My favorite day of the week has changed over the years. Friday was the longstanding front-runner when I was suffering through loops of endless business meetings and navigating the daily grind of commuter traffic. For a great while after that, I liked Sunday best. Sunday meant mornings of quiet reflection and languid afternoons. The only issue I had with Sunday… was Monday. Impatiently, it looms over the weekend like a hungry child anxiously waiting for mac and cheese. Ask me now which day gets the nod, and I’ll tell you it’s a tie between Saturday afternoons, when we have a standing lunch date with my mom, and Thursday, “change the sheets” day. That’s right; Mom and fresh linens. You may be thinking, I get the connection to family, but choosing a favorite day of the week based on one’s domestic duties? I’m here to confirm that many of life’s joys are about the little things; like slipping in between cool, breezy-clean sheets at the end of a trying day.
There are those memories which linger in the limelight of our personal histories. The events that we capture on film and retell at family gatherings. But what happens to the littlest remembrances; the moments that conjure up feelings of being so totally loved and cherished that they are hard to put into words? I don’t want to forget these seemingly unremarkable occurrences that helped form who I am today.
When we were kids, there was a small plastic fount of holy water attached to the wall next to our front door. Each morning before we left for school, Mom would have us bless ourselves and recite the small prayer of protection, Angel of God. My sisters and I can still recite it to this day.
Angel of God, my guardian dear, through whom God’s love commits me here; ever this day, be at my side, to light and guard, to rule and guide. Amen.
It didn’t matter if we were running late and the neighborhood kids were already at the stop. It didn’t matter if Mom was stuffing sandwiches into brown paper bags and tossing them to us from across the kitchen as the lookout kid yelled, “BUS!” It was a ritual not to be messed with. We got so good at reciting the prayer in record speed, that we never missed the bus because of it.
One day, I was next door at my grandmother’s house waiting for her to grab her purse and keys before the two of us headed out together. It was a day with no school, and I was accompanying her to church; an early morning Mass in the middle of the week. I was thrilled to be spending time alone with her, since to me, Grandma was the sun, the moon and all the stars combined. We were running behind schedule, but she took the time, as she always did before leaving the house, to turn and run a quick finger scan in the air, ensuring that all the burners on the stove were off and minor appliances, unplugged. We made it to church in the nick of time. We sat in a pew in the back among other similarly aged women from town. Grandma rolled her eyes at me after hearing two of the ladies in a conversation that was much too loud and not at all appropriate for a house of worship. They were gossiping. I rolled my eyes in agreement.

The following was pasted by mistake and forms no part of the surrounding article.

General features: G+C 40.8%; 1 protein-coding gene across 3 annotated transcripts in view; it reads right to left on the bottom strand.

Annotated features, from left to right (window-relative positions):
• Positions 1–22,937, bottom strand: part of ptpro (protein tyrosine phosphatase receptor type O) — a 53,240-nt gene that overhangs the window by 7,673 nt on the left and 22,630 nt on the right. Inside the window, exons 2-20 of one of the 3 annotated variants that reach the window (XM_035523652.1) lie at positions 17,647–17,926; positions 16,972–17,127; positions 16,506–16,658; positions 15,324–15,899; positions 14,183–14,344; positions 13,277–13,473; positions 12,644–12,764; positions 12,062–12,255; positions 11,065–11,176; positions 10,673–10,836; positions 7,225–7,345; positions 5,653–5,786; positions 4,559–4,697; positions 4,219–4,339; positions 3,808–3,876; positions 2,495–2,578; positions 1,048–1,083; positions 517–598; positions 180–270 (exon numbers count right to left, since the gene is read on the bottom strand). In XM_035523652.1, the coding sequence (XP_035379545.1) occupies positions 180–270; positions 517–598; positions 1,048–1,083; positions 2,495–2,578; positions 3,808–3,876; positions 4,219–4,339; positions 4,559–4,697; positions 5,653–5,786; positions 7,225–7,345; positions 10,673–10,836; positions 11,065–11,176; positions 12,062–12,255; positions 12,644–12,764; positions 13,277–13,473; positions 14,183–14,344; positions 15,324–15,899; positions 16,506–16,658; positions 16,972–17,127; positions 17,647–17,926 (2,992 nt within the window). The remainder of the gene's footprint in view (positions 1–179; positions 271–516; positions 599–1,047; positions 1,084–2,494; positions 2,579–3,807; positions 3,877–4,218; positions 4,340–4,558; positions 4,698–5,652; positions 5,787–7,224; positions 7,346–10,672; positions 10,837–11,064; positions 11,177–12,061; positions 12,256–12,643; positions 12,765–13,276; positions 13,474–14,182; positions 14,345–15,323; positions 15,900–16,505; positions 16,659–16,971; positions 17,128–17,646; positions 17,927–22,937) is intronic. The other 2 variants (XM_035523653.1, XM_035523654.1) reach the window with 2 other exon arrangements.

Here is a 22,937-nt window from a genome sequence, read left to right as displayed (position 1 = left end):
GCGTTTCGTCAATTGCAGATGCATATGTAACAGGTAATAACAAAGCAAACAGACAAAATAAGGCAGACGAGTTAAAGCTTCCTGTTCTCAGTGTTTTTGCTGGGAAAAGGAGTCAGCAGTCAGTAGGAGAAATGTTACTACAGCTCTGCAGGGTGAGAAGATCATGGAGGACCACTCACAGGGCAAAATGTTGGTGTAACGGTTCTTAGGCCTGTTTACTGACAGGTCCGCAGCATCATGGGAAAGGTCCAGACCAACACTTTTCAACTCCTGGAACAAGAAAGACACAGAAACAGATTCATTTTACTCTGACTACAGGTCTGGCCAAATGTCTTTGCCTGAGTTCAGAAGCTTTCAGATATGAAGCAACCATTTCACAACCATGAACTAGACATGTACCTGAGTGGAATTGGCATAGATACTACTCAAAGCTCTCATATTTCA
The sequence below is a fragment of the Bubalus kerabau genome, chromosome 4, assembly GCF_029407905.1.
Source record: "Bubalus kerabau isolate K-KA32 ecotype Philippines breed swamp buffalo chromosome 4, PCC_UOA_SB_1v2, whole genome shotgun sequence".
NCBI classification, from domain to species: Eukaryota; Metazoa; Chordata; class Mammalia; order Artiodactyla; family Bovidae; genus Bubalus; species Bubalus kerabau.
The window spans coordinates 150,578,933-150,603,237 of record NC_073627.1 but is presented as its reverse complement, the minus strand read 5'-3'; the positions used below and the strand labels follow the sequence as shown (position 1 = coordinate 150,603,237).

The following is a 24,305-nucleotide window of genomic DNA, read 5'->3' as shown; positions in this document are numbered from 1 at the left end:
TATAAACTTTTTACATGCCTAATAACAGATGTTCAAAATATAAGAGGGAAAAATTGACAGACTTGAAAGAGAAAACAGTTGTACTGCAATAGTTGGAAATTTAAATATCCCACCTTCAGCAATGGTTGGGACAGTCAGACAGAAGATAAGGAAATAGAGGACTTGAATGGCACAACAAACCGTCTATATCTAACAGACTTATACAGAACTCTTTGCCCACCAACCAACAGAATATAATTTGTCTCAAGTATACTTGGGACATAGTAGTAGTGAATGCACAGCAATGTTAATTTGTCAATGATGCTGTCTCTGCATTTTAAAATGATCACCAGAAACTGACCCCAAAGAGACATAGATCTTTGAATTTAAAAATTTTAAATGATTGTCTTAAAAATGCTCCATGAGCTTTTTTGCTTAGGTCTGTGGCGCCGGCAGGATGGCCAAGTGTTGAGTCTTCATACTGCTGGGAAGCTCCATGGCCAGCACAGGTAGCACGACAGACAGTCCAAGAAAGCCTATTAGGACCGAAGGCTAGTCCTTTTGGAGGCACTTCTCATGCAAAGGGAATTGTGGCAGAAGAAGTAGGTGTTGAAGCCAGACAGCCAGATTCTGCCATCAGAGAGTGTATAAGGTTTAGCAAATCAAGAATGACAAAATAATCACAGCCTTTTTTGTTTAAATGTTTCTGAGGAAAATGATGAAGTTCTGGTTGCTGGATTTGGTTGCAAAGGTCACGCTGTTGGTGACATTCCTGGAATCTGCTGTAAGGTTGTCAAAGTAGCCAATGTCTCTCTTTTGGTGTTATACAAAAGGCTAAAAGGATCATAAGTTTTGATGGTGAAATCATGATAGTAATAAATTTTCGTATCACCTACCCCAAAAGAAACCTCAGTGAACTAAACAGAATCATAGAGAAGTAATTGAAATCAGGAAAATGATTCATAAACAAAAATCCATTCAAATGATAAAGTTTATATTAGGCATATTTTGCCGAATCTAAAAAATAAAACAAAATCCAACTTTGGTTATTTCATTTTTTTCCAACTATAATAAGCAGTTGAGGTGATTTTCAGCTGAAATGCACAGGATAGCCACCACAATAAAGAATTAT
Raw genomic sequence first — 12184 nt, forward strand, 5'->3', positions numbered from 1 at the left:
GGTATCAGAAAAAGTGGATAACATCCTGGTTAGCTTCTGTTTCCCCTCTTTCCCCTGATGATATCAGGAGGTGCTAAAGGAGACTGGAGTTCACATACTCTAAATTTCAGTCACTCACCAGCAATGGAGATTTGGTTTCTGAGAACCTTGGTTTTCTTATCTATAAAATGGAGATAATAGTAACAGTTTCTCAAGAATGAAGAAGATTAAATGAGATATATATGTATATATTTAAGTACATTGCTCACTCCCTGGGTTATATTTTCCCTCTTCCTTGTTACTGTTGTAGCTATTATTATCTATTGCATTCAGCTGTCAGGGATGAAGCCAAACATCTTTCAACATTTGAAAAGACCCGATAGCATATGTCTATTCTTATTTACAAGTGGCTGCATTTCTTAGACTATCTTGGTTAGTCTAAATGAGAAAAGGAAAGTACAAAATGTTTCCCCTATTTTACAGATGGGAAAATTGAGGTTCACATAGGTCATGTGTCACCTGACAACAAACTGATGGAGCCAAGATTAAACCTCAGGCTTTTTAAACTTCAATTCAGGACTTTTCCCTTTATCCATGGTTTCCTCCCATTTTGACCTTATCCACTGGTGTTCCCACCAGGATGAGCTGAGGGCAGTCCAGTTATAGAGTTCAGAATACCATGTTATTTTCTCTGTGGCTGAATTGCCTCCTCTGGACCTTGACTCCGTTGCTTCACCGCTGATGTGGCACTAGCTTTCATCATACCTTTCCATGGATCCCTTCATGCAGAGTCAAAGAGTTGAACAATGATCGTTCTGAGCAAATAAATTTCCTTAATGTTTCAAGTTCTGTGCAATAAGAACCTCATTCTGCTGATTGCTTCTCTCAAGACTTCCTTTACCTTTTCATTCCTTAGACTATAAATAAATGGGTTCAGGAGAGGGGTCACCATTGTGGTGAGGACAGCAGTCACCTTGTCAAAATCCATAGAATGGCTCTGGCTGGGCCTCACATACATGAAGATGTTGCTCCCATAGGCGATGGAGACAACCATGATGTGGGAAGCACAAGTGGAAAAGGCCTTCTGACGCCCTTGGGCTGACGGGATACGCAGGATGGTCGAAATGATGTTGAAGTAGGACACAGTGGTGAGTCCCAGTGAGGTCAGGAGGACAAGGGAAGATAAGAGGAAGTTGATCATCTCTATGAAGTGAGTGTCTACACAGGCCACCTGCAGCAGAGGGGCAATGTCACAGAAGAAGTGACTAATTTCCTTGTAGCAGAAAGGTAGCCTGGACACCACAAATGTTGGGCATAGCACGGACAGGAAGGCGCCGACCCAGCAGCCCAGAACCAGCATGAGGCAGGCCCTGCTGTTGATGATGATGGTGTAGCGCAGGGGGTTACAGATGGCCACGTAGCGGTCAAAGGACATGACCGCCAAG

There was nothing remarkable about the ride home, and yet it remains a vivid image. I was sitting in the passenger seat turned toward my grandmother, watching her capable hands easily influence the huge steering wheel in the black, 1958 Chevy that she nicknamed, Betsy. It amazed me how her eyes stayed focused on the road while she patiently and attentively, listened to me carry on.
As for my part, I felt compelled as the passenger to entertain her. I proudly recited the entire cast of the campy sitcom, F-Troop, before breaking into a spirited rendition of the show’s theme song. I laugh now, thinking about how easygoing and kind my grandmother was. I thought I was rocking it! If I had to navigate a car today with a youngster bent on reciting every scene from the One Direction – This is Us movie, I’d poke my eyes out!
This wasn’t the end of our amazing, midweek adventure. We came home to find my grandmother’s cat stuck between the two back doors. She was spread eagle against the screen like a cartoon character free-falling without a parachute. We figured she made the move to slingshot herself into the house just as the storm door closed. Splayed to the point of numbness and exasperated at us both for being gone so long, she allowed my grandmother to release her before taking off for a hiding place inside the house. She was annoyed, but otherwise, fine.
These and so many other pocket-sized moments from my youth were spectacularly ordinary. And yet, they filled my senses in the same way that fresh, clean sheets do now on my favorite day of the week. I want to sink into them and breathe a contented sigh that lasts forever.
Image source: Clker.com